B. If mediation is recommended and if the parties agree, the ED and IRP shall appoint a mediator and the process for mediation outlined in this section shall commence.
C. Information heard in mediation cannot be used in any other part of the process unless the information is available and obtained outside the mediation process.
D. If mediation is used and the complaint is resolved to the satisfaction of the parties, the resolution process is complete.
E. If mediation is unsuccessful, the complainant may request the process commence or re-commence where it has been halted. The request must be made in writing to the Executive Director within seven days following the completion of the mediation attempt. Time lines for this process recommence with receipt of the request by the Executive Director.
F. Mediation shall commence and be completed within 60 days of the acceptance by both parties of the recommendation.
G. If the complaint is resolved, the mediator and all parties involved in the complaint sign a memorandum of understanding (MOU). The mediator forwards the original MOU to the ED and copies to all those who signed the MOU. The MOU shall be retained by national ACPE office with copy in file of each party.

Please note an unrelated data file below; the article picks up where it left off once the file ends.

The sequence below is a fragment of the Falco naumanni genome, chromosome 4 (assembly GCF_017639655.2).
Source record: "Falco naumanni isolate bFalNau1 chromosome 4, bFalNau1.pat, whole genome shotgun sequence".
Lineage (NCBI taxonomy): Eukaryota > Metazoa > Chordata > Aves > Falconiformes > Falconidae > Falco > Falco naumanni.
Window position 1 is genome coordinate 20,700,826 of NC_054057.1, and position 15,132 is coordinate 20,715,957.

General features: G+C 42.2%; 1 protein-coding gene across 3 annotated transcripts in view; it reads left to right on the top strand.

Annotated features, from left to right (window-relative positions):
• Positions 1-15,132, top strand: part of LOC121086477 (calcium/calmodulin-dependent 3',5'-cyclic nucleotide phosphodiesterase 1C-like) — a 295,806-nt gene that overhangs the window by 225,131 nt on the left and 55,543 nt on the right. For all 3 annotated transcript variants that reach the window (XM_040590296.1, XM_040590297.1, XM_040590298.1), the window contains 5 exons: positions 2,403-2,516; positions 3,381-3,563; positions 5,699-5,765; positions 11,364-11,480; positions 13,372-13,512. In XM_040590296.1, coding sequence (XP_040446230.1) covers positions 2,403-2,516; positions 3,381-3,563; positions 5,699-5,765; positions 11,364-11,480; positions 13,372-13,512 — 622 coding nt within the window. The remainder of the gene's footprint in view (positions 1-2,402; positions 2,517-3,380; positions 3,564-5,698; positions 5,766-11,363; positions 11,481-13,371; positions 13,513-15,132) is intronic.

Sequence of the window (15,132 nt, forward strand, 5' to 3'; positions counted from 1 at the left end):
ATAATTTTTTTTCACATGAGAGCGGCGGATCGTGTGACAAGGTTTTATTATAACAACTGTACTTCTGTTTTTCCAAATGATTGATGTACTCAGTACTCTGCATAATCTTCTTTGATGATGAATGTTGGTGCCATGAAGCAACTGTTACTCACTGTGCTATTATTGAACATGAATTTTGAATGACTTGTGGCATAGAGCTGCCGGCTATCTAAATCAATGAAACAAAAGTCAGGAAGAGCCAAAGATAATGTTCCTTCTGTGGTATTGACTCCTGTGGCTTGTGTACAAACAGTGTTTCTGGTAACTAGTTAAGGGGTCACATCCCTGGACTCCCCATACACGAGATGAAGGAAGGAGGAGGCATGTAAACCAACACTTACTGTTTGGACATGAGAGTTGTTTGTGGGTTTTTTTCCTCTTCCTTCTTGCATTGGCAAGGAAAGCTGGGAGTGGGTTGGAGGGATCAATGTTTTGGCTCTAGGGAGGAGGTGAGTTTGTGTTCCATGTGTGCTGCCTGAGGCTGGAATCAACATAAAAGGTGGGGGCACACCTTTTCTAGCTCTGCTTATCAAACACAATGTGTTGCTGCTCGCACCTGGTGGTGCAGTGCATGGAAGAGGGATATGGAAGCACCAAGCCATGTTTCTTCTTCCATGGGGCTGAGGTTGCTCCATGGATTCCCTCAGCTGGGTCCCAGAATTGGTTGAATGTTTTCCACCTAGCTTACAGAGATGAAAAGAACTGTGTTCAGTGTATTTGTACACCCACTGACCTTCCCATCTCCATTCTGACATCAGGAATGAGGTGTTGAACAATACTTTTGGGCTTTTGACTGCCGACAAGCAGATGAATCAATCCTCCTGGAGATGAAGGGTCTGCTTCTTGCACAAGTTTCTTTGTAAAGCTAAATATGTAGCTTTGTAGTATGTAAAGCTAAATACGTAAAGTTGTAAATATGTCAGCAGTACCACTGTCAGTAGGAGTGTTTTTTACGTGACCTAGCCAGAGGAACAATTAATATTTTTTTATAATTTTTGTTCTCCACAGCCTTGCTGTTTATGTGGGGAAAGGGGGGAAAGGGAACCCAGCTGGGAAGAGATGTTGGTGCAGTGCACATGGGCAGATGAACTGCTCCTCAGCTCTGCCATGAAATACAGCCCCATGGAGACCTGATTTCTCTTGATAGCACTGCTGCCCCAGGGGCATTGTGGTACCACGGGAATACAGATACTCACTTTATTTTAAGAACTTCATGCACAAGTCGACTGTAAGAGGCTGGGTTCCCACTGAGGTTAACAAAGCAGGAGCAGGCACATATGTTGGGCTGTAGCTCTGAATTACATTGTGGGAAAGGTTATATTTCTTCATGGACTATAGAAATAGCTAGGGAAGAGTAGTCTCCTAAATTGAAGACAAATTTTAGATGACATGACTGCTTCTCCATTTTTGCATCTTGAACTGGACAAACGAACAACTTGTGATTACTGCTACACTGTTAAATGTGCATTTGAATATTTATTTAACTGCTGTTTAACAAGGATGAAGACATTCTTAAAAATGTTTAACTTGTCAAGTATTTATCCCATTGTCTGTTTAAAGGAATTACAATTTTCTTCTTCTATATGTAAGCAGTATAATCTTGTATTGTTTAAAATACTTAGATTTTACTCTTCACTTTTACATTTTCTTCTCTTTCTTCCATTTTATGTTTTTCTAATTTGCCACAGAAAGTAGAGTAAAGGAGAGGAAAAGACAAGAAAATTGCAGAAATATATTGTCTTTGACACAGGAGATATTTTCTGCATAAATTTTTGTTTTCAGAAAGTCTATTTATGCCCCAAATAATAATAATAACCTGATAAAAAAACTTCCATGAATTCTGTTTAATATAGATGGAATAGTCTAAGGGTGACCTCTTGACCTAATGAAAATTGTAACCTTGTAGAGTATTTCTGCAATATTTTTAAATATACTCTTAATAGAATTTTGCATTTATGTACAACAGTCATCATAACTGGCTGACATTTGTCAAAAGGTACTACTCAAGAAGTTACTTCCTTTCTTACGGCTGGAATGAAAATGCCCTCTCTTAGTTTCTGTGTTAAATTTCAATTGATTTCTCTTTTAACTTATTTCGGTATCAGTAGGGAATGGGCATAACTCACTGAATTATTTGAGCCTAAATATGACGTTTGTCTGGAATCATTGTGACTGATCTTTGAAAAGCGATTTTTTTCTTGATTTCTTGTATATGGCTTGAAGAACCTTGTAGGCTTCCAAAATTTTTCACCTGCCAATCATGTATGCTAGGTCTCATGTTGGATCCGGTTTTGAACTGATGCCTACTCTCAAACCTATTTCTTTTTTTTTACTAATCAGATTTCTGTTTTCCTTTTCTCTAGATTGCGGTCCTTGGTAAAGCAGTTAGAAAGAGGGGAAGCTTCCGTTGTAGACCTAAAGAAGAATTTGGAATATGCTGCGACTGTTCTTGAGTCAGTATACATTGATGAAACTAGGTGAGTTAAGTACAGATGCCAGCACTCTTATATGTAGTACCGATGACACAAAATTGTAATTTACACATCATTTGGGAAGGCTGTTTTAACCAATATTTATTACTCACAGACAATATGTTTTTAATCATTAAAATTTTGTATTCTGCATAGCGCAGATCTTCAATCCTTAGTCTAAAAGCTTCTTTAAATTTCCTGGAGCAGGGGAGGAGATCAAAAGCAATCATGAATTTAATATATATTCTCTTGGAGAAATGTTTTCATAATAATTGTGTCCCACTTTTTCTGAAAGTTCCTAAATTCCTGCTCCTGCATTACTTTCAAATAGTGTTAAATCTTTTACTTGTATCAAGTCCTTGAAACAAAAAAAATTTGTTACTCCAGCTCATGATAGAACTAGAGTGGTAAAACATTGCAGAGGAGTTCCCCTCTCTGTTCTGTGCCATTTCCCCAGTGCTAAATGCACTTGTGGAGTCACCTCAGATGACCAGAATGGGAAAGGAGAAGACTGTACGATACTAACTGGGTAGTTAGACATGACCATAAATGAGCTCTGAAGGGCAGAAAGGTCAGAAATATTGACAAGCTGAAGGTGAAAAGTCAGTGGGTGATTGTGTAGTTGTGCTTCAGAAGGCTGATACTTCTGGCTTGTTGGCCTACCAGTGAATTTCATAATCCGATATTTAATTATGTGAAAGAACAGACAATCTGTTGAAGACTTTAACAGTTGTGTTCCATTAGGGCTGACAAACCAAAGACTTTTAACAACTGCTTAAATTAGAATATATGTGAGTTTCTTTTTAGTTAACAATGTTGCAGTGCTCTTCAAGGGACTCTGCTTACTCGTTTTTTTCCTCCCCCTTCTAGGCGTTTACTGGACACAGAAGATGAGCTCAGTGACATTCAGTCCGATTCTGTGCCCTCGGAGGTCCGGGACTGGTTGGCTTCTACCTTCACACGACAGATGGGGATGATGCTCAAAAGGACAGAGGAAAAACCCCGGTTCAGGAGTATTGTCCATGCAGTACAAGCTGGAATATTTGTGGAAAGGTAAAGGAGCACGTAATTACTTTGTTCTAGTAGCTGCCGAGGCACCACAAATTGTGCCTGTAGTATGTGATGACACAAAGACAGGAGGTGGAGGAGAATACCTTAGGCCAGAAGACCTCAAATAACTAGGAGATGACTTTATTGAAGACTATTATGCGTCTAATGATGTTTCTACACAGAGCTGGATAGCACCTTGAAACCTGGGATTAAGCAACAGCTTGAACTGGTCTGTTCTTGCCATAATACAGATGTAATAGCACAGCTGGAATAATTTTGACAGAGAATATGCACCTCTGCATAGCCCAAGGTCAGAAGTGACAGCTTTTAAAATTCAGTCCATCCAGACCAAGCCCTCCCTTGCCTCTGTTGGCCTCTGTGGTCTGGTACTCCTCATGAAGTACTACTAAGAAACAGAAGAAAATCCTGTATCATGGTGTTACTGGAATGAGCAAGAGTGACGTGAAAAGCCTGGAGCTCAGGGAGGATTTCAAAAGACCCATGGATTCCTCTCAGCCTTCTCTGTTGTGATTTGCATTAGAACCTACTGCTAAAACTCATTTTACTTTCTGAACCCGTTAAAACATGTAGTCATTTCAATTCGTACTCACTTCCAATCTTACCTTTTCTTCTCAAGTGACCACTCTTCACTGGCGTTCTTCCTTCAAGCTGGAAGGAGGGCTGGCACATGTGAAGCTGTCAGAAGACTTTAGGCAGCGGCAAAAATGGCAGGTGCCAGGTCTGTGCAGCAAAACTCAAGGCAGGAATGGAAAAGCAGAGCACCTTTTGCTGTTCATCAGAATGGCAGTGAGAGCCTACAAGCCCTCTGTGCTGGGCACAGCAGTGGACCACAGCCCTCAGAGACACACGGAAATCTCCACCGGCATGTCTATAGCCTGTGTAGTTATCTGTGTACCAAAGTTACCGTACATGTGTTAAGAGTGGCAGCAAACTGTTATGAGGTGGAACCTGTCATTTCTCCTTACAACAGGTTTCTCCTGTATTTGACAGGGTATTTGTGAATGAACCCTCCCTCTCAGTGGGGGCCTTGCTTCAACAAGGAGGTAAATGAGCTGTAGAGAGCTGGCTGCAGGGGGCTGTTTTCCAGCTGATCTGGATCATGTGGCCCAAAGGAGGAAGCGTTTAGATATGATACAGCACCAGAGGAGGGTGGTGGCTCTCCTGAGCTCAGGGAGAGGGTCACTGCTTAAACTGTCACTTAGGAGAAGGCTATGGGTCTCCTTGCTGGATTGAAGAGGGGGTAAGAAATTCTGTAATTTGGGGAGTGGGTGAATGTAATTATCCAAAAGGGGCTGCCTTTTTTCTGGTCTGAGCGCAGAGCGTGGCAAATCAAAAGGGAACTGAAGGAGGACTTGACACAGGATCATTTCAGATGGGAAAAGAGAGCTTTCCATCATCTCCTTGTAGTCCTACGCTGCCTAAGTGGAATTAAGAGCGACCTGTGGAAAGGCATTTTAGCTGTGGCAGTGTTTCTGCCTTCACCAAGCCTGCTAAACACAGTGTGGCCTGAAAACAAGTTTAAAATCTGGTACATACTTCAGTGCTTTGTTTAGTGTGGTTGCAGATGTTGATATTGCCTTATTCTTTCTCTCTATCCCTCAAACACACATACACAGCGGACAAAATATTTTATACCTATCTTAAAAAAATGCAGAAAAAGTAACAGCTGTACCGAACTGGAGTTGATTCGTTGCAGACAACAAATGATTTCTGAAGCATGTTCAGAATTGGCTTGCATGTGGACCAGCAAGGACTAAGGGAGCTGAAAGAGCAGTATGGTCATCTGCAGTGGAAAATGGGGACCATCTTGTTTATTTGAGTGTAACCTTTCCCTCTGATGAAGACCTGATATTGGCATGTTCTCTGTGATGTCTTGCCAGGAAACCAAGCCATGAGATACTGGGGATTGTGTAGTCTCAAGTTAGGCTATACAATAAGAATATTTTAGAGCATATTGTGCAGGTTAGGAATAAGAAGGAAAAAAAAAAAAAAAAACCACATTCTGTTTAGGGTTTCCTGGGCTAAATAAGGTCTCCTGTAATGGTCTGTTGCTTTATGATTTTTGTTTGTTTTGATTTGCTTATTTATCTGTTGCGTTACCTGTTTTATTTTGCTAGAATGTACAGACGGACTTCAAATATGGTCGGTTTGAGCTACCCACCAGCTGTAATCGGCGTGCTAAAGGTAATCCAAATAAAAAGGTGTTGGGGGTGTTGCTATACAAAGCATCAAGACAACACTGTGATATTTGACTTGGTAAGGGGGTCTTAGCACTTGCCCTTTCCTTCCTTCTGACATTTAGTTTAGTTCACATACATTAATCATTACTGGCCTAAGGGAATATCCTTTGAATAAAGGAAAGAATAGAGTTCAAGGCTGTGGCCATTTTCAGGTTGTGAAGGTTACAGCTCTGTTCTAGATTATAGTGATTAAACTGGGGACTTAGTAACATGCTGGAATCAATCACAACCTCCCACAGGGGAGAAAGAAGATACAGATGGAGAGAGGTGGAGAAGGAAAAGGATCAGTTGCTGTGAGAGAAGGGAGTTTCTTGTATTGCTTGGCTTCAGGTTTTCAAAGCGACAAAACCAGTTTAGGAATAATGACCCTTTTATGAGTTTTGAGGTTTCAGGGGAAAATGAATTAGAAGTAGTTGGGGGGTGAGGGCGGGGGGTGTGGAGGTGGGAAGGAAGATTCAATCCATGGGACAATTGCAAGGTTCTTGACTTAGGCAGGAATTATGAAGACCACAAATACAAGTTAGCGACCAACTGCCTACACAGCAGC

H. Mediation fees will be paid, in most situations, by ACPE.

V. The Investigative Phase:

When an investigation is warranted, the IRP Chair and ACPE Executive Director will appoint an investigator(s). If there are Ethics Standards violations alleged, one investigator would be a present or former member of the Ethics Commission. The investigator(s) must have training in processing complaints. Any investigator(s) appointed on behalf of the Education Standards must be a former Accreditation Commission member not connected to the complaint. The investigator(s) must have training in processing complaints. The investigative phase will proceed as follows:

A. The investigator(s) will contact the complainant and respondent as soon as reasonably possible after receiving appointment.